Damn cheating workers again? Not even close.
This time it's Ohio hospitals bilking the state for a half billion dollars, according to a study conducted by the Service Employees International Union District 1199, representing 27,000 health-care workers in Ohio, Kentucky and West Virginia. This is on top of a $300 million the Bureau of Workers Compensation lost bureau may have lost investing in rare coin collections and other questionable items in recent years. The SEIU study showed that "Treating injured workers is good business for hospitals — they account for less than 1 percent of all patients but generate 12 percent of hospital revenue."
Here's how it worked, according to the Columbus Dispatch:
Say Joe Lunchbucket sprained his ankle and the actual cost to treat it was $100.And how could the state have let this happen? Gosh, I can't imagine:
If he were on Medicare — the government insurance plan for the elderly, which compensates closest to actual cost — an Ohio hospital would be paid $95 for his treatment.
If he had private insurance, the hospital would get $122, on average.
But if he was injured on the job and covered by workers’ compensation, the hospital would have been paid $171 in 2003 and $159 last year.
Now, multiply Joe Lunchbucket’s bill by the hundreds of thousands paid each year by the bureau and discover why critics say the agency is shelling out millions too much for hospital care.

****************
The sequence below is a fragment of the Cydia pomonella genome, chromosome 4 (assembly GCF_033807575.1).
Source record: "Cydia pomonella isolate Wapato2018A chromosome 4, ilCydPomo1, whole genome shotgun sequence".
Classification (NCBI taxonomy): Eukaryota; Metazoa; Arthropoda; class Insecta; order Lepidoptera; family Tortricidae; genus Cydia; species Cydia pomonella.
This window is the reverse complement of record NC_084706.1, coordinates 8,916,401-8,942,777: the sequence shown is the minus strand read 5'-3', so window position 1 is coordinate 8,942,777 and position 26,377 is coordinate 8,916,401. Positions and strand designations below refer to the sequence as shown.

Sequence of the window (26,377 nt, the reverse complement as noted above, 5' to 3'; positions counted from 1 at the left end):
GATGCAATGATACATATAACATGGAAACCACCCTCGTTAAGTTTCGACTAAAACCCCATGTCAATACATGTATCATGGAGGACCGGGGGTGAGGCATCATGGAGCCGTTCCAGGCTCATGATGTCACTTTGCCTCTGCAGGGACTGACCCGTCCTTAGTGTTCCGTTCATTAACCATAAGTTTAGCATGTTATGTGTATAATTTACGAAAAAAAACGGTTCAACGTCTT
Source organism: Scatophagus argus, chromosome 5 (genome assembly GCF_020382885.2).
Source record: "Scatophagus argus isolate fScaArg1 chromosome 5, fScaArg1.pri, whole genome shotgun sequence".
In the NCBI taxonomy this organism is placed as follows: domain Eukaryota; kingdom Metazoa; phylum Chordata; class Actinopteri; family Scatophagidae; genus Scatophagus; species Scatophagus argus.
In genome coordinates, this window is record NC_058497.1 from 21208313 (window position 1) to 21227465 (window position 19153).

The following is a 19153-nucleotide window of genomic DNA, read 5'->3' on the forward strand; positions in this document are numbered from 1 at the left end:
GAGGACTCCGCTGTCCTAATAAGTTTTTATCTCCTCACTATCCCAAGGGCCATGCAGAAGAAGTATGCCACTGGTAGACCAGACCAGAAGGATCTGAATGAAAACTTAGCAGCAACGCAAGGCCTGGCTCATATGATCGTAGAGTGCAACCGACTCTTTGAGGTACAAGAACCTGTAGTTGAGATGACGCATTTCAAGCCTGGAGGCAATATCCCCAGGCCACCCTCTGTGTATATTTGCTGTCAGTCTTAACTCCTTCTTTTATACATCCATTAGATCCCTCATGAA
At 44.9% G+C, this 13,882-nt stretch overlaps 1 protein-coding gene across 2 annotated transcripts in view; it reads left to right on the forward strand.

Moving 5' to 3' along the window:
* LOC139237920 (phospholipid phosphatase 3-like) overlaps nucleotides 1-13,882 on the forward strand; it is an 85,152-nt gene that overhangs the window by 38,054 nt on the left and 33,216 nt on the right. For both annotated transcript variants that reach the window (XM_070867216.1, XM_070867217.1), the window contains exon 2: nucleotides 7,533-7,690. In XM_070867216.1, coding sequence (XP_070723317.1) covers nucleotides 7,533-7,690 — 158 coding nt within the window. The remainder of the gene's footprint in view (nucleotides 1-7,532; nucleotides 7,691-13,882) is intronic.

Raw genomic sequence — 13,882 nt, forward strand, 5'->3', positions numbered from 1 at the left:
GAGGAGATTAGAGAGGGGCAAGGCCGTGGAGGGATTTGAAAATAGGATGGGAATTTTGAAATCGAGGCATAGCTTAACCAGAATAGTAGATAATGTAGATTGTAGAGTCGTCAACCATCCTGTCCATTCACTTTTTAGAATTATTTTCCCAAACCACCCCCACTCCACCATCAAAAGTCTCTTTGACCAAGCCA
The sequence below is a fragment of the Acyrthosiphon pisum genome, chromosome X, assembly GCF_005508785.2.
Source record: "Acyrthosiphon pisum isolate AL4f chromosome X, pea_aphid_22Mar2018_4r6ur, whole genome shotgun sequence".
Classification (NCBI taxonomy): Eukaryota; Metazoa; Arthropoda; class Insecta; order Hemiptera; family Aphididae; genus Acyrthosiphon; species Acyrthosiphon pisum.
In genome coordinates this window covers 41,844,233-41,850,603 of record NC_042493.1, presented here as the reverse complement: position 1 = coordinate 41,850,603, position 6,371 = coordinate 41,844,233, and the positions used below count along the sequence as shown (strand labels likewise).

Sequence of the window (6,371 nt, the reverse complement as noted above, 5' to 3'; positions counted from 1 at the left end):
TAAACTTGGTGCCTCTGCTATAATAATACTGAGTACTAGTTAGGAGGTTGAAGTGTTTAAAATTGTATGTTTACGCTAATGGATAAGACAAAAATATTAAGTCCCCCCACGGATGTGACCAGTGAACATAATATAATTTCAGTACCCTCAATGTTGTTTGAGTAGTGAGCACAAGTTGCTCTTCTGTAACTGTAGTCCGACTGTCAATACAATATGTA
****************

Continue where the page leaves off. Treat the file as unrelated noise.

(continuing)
In 2004, the bureau paid hospitals $270 million for treating injured workers.
If the bureau had paid hospitals at the same rate as Medicare, the tab last year would have been about $161 million. If the rate was the same as for private insurers, the bureau would have paid hospitals about $207 million.
Since 1990, top hospital officials and board members have given more than $600,000 to state candidates, a Dispatch analysis shows. About a third of the total was poured into campaigns for governor, who oversees the Bureau of Workers’ Compensation. More than $100,000 went to Gov. Bob Taft, while almost that amount was given to Ohio Supreme Court candidates.Meanwhile, Gov. Bob Taft is demanding a "full explanation." Now word on whether he's planning on returning his $100,000 contribution from hospital officials.
Separately, the Ohio Hospital Association’s political-action committee, Friends of Ohio Hospitals, said it contributed $132,330 to candidates for Congress and state government in 2004 — the biggest year ever for political donations. That money, mostly provided by member hospitals and health systems, went to "officials who understand the needs of Ohio hospitals and support OHA’s advocacy agenda."
A steering committee of top hospital executives establishes "guidelines" for contributions: $1,000 to join the Pacesetters Club, $500 to become part of the Chairman’s Circle, and so on down to a $25 membership in the Buckeye Club. The panel wants to raise $134,000 this year for campaign contributions.
The steering committee also suggests contribution amounts depending on the importance of the politician: $750 to $2,500 for "chairs of key committees," $0 to $2,500 for House and Senate leaders, $2,000 to the maximum $5,000 for majority Republican caucuses, all the way down to $0 to $150 for legislators who are neither in leadership nor on key committees.